Video Game Competition, Not Violence, Causes Anger Issues, Says New Study

A new study has recently labelled video game competition, rather than the violent content of video games, as the true perpetrator in violent incidents..

A new study recently published by Department of Psychology, RMIT University, Australia brings forth a rather bold new claim: that the very act of video game competition, rather than the violence in video games itself, is responsible for the many anger issues that some try to pass off as being inherent to violent video games in general.

For years and years, many studies in the aftermath of incidents like mass shootings have attempted to portray video games, rock music, and what have you as the root cause. However, the new study paints a different picture.

Competitive multiplayer video games are some of the biggest games out on the market right now, and one can say that their size has also brought up a large number of negative feelings both from and to those that play them. It’s these games and their competitive nature that are likely responsible for all of the anger issues that various studies attempt to demonize.

Various MOBA games, for instance, like League of Legends, Defense of the Ancients 2, and Blizzard’s Heroes of the Storm game, very rapidly earned a reputation for toxicity among their fanbases, who are very hostile to newcomers and extremely reactionary when it comes to women and minorities.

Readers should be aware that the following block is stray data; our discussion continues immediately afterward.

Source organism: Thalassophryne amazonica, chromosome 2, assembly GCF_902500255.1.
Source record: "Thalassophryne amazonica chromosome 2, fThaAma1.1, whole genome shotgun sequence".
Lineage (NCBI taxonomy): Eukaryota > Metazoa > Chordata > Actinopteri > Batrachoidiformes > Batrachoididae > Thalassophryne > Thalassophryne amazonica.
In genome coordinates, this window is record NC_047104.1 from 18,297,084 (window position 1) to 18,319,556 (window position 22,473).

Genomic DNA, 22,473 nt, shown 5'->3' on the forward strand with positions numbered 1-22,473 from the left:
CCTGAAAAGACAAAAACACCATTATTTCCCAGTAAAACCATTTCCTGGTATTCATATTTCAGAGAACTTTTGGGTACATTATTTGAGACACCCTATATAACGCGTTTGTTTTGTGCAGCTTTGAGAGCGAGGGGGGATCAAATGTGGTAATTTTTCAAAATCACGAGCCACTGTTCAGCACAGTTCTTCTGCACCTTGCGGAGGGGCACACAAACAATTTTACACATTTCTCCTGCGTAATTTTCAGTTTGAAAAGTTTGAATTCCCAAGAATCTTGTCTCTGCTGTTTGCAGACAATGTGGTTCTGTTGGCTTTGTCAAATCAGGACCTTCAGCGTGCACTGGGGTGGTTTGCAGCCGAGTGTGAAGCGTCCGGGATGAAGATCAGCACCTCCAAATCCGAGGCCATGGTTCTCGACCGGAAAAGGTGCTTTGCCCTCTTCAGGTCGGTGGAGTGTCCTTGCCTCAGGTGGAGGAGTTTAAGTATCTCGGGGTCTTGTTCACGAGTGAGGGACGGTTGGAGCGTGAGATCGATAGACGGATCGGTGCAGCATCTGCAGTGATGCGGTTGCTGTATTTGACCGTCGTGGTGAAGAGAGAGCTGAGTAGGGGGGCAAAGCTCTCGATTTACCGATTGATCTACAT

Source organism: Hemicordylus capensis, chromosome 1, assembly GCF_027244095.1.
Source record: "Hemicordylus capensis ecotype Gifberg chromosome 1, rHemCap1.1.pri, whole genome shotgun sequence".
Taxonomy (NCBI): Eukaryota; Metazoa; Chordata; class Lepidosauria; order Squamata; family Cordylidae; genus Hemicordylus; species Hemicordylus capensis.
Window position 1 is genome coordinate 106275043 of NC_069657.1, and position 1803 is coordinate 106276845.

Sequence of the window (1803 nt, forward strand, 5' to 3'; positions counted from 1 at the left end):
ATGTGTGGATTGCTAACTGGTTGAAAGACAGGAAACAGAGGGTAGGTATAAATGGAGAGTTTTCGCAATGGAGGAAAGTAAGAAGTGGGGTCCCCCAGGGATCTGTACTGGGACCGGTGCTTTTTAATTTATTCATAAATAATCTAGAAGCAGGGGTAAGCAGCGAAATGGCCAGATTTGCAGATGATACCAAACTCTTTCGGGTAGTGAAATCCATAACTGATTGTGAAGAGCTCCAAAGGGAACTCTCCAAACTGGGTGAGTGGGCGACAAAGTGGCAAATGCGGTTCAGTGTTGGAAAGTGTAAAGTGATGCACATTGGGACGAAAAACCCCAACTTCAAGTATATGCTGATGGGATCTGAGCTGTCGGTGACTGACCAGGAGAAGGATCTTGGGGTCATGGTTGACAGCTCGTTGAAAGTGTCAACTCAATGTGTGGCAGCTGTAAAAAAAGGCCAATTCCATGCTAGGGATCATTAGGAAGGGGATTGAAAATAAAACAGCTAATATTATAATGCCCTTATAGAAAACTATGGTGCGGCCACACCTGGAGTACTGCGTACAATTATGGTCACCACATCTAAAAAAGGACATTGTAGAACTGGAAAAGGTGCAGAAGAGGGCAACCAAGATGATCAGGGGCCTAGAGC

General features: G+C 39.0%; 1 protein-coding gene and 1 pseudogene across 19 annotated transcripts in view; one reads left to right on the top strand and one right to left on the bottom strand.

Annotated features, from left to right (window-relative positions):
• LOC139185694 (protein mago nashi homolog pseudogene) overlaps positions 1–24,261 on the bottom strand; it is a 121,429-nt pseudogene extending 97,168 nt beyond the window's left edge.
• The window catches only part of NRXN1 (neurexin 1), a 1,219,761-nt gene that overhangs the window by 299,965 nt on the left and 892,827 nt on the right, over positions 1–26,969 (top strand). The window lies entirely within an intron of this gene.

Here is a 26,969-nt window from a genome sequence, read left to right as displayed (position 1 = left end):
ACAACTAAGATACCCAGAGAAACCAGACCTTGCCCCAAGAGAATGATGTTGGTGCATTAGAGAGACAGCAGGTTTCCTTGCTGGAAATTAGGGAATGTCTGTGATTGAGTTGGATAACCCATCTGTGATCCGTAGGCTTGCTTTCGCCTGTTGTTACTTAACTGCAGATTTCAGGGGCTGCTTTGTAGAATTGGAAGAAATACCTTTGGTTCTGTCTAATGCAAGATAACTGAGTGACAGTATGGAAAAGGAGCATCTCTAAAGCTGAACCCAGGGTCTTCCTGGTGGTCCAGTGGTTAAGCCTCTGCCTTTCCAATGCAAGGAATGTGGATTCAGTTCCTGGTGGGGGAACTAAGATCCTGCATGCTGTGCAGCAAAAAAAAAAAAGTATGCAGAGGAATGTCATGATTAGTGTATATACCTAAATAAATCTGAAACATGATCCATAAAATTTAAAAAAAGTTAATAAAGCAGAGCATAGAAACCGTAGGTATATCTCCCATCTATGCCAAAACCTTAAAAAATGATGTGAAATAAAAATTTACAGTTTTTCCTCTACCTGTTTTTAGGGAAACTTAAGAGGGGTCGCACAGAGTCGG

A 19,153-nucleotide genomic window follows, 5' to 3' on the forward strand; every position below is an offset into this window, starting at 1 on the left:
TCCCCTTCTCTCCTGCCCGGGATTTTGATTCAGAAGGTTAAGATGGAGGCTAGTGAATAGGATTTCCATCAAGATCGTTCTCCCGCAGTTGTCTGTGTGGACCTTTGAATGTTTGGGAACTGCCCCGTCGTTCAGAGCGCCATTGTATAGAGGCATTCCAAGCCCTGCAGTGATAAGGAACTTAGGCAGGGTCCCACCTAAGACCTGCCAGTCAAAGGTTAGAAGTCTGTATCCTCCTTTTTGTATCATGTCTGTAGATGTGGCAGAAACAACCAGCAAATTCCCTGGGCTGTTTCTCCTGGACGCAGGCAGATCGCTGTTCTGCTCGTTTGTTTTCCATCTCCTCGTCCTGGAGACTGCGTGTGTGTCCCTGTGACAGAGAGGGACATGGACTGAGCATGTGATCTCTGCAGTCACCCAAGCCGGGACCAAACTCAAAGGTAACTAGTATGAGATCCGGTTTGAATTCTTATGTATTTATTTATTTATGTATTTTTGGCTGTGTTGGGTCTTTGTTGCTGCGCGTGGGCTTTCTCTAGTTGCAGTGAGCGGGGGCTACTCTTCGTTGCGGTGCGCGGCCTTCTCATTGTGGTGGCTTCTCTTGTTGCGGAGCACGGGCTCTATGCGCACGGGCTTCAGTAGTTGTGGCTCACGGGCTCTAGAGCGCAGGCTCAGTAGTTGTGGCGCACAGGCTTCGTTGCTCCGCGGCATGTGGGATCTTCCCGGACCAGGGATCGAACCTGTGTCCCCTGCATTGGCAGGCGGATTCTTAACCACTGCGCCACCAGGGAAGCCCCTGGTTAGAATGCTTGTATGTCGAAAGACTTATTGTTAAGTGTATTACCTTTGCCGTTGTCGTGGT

Call of Duty has also gained a stereotype of being filled with foul-mouthed children that insult your mother or claim you’re hacking when you’re doing well, not to mention the increased prominence of the “swatting” game, which has resulted in at least one death since it began.

The video game competition study found that competitive games gave their players increased aggressive affect over simple violent games, particularly when players of the competitive games lost, where they exhibited even higher aggressive affect.

The study advocates for more mechanics to institute fair play to decrease aggression in video game competition, but hopefully that does end up coming at some point. Otherwise, it’s good to know that the video game violence issue goes deeper than the blanket labeling of video games being violent.

Hunter is senior news writer at He is a long time fan of strategy, RPG, and tabletop games. When he is not playing games, he likes to write about them.